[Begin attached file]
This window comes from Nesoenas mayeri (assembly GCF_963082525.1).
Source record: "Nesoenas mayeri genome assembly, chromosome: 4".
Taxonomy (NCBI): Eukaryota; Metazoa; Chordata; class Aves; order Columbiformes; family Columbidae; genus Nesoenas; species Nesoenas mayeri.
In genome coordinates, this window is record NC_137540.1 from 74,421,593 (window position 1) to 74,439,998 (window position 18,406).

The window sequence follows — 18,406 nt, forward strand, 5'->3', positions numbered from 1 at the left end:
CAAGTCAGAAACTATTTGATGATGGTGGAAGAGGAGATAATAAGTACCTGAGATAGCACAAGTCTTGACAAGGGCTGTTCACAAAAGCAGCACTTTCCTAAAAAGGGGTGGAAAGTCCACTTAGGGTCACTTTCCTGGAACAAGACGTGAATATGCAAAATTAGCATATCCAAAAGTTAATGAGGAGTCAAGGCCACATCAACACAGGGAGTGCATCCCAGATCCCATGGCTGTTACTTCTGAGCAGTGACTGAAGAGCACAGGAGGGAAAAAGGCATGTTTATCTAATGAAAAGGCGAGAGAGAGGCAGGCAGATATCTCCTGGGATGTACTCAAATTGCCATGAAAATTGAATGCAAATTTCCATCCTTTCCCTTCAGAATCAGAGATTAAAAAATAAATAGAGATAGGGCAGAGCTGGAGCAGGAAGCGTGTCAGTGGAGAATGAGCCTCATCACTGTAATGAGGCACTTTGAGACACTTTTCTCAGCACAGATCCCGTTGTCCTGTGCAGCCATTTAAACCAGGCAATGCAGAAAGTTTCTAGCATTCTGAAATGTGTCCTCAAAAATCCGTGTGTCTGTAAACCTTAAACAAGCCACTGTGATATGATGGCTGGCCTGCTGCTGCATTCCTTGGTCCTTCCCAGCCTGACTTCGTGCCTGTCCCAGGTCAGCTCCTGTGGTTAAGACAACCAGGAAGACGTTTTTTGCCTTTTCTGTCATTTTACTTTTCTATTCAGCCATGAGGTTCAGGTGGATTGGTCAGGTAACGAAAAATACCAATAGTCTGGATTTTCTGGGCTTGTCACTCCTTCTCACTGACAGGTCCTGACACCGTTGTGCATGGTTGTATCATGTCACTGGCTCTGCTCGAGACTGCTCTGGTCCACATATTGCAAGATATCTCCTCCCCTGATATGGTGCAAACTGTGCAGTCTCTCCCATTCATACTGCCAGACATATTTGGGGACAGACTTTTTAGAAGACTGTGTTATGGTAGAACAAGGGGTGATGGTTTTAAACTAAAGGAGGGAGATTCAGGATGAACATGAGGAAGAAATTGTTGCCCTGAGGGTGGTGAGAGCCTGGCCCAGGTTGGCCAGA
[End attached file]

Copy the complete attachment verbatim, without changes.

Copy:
This window comes from Nesoenas mayeri (assembly GCF_963082525.1).
Source record: "Nesoenas mayeri genome assembly, chromosome: 4".
Taxonomy (NCBI): Eukaryota; Metazoa; Chordata; class Aves; order Columbiformes; family Columbidae; genus Nesoenas; species Nesoenas mayeri.
In genome coordinates, this window is record NC_137540.1 from 74,421,593 (window position 1) to 74,439,998 (window position 18,406).

The window sequence follows — 18,406 nt, forward strand, 5'->3', positions numbered from 1 at the left end:
CAAGTCAGAAACTATTTGATGATGGTGGAAGAGGAGATAATAAGTACCTGAGATAGCACAAGTCTTGACAAGGGCTGTTCACAAAAGCAGCACTTTCCTAAAAAGGGGTGGAAAGTCCACTTAGGGTCACTTTCCTGGAACAAGACGTGAATATGCAAAATTAGCATATCCAAAAGTTAATGAGGAGTCAAGGCCACATCAACACAGGGAGTGCATCCCAGATCCCATGGCTGTTACTTCTGAGCAGTGACTGAAGAGCACAGGAGGGAAAAAGGCATGTTTATCTAATGAAAAGGCGAGAGAGAGGCAGGCAGATATCTCCTGGGATGTACTCAAATTGCCATGAAAATTGAATGCAAATTTCCATCCTTTCCCTTCAGAATCAGAGATTAAAAAATAAATAGAGATAGGGCAGAGCTGGAGCAGGAAGCGTGTCAGTGGAGAATGAGCCTCATCACTGTAATGAGGCACTTTGAGACACTTTTCTCAGCACAGATCCCGTTGTCCTGTGCAGCCATTTAAACCAGGCAATGCAGAAAGTTTCTAGCATTCTGAAATGTGTCCTCAAAAATCCGTGTGTCTGTAAACCTTAAACAAGCCACTGTGATATGATGGCTGGCCTGCTGCTGCATTCCTTGGTCCTTCCCAGCCTGACTTCGTGCCTGTCCCAGGTCAGCTCCTGTGGTTAAGACAACCAGGAAGACGTTTTTTGCCTTTTCTGTCATTTTACTTTTCTATTCAGCCATGAGGTTCAGGTGGATTGGTCAGGTAACGAAAAATACCAATAGTCTGGATTTTCTGGGCTTGTCACTCCTTCTCACTGACAGGTCCTGACACCGTTGTGCATGGTTGTATCATGTCACTGGCTCTGCTCGAGACTGCTCTGGTCCACATATTGCAAGATATCTCCTCCCCTGATATGGTGCAAACTGTGCAGTCTCTCCCATTCATACTGCCAGACATATTTGGGGACAGACTTTTTAGAAGACTGTGTTATGGTAGAACAAGGGGTGATGGTTTTAAACTAAAGGAGGGAGATTCAGGATGAACATGAGGAAGAAATTGTTGCCCTGAGGGTGGTGAGAGCCTGGCCCAGGTTGGCCAGA